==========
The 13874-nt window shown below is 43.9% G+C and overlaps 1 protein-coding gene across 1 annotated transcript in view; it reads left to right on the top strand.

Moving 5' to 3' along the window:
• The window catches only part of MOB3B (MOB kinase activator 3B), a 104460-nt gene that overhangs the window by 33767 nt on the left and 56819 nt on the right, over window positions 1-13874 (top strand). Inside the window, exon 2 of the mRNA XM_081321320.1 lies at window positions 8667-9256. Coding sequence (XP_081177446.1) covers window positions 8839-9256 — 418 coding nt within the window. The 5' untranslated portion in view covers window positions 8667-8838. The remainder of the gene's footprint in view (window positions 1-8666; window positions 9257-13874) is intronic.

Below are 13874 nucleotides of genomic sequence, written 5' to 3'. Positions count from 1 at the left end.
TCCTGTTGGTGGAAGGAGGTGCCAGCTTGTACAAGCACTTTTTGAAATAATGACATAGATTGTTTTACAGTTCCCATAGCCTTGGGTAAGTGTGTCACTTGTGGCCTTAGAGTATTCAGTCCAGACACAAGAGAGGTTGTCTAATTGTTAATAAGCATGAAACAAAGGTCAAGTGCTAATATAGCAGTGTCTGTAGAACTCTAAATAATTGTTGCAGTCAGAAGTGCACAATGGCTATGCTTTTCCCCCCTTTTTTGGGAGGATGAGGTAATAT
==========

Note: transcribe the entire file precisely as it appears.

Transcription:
The 13874-nt window shown below is 43.9% G+C and overlaps 1 protein-coding gene across 1 annotated transcript in view; it reads left to right on the top strand.

Moving 5' to 3' along the window:
• The window catches only part of MOB3B (MOB kinase activator 3B), a 104460-nt gene that overhangs the window by 33767 nt on the left and 56819 nt on the right, over window positions 1-13874 (top strand). Inside the window, exon 2 of the mRNA XM_081321320.1 lies at window positions 8667-9256. Coding sequence (XP_081177446.1) covers window positions 8839-9256 — 418 coding nt within the window. The 5' untranslated portion in view covers window positions 8667-8838. The remainder of the gene's footprint in view (window positions 1-8666; window positions 9257-13874) is intronic.

Below are 13874 nucleotides of genomic sequence, written 5' to 3'. Positions count from 1 at the left end.
TCCTGTTGGTGGAAGGAGGTGCCAGCTTGTACAAGCACTTTTTGAAATAATGACATAGATTGTTTTACAGTTCCCATAGCCTTGGGTAAGTGTGTCACTTGTGGCCTTAGAGTATTCAGTCCAGACACAAGAGAGGTTGTCTAATTGTTAATAAGCATGAAACAAAGGTCAAGTGCTAATATAGCAGTGTCTGTAGAACTCTAAATAATTGTTGCAGTCAGAAGTGCACAATGGCTATGCTTTTCCCCCCTTTTTTGGGAGGATGAGGTAATAT